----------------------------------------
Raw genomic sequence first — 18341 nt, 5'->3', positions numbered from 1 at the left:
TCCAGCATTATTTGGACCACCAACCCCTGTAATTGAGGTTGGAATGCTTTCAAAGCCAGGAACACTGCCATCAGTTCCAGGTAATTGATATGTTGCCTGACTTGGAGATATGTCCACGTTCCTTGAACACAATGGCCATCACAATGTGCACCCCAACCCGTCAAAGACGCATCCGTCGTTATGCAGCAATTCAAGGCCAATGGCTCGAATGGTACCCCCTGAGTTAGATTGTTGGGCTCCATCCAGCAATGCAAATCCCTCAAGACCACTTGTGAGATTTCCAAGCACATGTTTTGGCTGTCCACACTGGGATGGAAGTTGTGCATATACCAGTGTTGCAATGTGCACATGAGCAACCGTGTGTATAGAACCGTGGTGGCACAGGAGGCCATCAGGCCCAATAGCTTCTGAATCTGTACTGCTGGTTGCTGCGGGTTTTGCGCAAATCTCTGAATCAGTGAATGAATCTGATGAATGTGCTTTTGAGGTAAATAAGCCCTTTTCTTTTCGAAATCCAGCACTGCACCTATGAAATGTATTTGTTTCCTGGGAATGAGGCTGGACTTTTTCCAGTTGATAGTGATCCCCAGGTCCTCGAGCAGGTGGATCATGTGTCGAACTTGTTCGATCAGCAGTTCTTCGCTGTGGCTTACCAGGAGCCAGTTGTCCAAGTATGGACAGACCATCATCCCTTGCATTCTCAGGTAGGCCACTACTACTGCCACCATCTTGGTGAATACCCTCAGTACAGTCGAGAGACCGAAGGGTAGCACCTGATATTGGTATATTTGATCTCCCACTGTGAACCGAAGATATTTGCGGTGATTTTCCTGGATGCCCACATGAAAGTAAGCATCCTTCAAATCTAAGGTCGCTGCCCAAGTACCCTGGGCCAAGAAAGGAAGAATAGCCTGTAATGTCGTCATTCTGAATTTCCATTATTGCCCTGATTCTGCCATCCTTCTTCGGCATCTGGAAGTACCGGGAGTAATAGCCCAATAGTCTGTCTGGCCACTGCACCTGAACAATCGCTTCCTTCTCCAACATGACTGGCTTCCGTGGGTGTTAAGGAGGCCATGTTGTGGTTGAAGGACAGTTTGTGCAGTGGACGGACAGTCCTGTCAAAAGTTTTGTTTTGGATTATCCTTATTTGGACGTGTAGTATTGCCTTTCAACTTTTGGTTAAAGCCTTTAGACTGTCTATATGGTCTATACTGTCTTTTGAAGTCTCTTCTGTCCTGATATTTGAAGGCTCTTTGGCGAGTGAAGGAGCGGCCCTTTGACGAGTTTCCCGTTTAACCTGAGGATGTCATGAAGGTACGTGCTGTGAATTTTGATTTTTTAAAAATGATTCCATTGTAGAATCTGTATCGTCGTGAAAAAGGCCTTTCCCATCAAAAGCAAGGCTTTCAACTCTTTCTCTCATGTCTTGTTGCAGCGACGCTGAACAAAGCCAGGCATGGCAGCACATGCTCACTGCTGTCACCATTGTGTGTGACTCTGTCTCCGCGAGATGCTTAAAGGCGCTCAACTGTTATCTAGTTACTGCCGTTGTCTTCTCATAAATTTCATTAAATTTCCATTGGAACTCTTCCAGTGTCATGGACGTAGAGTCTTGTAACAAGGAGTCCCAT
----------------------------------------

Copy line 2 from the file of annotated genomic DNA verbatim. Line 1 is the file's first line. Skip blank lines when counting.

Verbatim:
TCCAGCATTATTTGGACCACCAACCCCTGTAATTGAGGTTGGAATGCTTTCAAAGCCAGGAACACTGCCATCAGTTCCAGGTAATTGATATGTTGCCTGACTTGGAGATATGTCCACGTTCCTTGAACACAATGGCCATCACAATGTGCACCCCAACCCGTCAAAGACGCATCCGTCGTTATGCAGCAATTCAAGGCCAATGGCTCGAATGGTACCCCCTGAGTTAGATTGTTGGGCTCCATCCAGCAATGCAAATCCCTCAAGACCACTTGTGAGATTTCCAAGCACATGTTTTGGCTGTCCACACTGGGATGGAAGTTGTGCATATACCAGTGTTGCAATGTGCACATGAGCAACCGTGTGTATAGAACCGTGGTGGCACAGGAGGCCATCAGGCCCAATAGCTTCTGAATCTGTACTGCTGGTTGCTGCGGGTTTTGCGCAAATCTCTGAATCAGTGAATGAATCTGATGAATGTGCTTTTGAGGTAAATAAGCCCTTTTCTTTTCGAAATCCAGCACTGCACCTATGAAATGTATTTGTTTCCTGGGAATGAGGCTGGACTTTTTCCAGTTGATAGTGATCCCCAGGTCCTCGAGCAGGTGGATCATGTGTCGAACTTGTTCGATCAGCAGTTCTTCGCTGTGGCTTACCAGGAGCCAGTTGTCCAAGTATGGACAGACCATCATCCCTTGCATTCTCAGGTAGGCCACTACTACTGCCACCATCTTGGTGAATACCCTCAGTACAGTCGAGAGACCGAAGGGTAGCACCTGATATTGGTATATTTGATCTCCCACTGTGAACCGAAGATATTTGCGGTGATTTTCCTGGATGCCCACATGAAAGTAAGCATCCTTCAAATCTAAGGTCGCTGCCCAAGTACCCTGGGCCAAGAAAGGAAGAATAGCCTGTAATGTCGTCATTCTGAATTTCCATTATTGCCCTGATTCTGCCATCCTTCTTCGGCATCTGGAAGTACCGGGAGTAATAGCCCAATAGTCTGTCTGGCCACTGCACCTGAACAATCGCTTCCTTCTCCAACATGACTGGCTTCCGTGGGTGTTAAGGAGGCCATGTTGTGGTTGAAGGACAGTTTGTGCAGTGGACGGACAGTCCTGTCAAAAGTTTTGTTTTGGATTATCCTTATTTGGACGTGTAGTATTGCCTTTCAACTTTTGGTTAAAGCCTTTAGACTGTCTATATGGTCTATACTGTCTTTTGAAGTCTCTTCTGTCCTGATATTTGAAGGCTCTTTGGCGAGTGAAGGAGCGGCCCTTTGACGAGTTTCCCGTTTAACCTGAGGATGTCATGAAGGTACGTGCTGTGAATTTTGATTTTTTAAAAATGATTCCATTGTAGAATCTGTATCGTCGTGAAAAAGGCCTTTCCCATCAAAAGCAAGGCTTTCAACTCTTTCTCTCATGTCTTGTTGCAGCGACGCTGAACAAAGCCAGGCATGGCAGCACATGCTCACTGCTGTCACCATTGTGTGTGACTCTGTCTCCGCGAGATGCTTAAAGGCGCTCAACTGTTATCTAGTTACTGCCGTTGTCTTCTCATAAATTTCATTAAATTTCCATTGGAACTCTTCCAGTGTCATGGACGTAGAGTCTTGTAACAAGGAGTCCCAT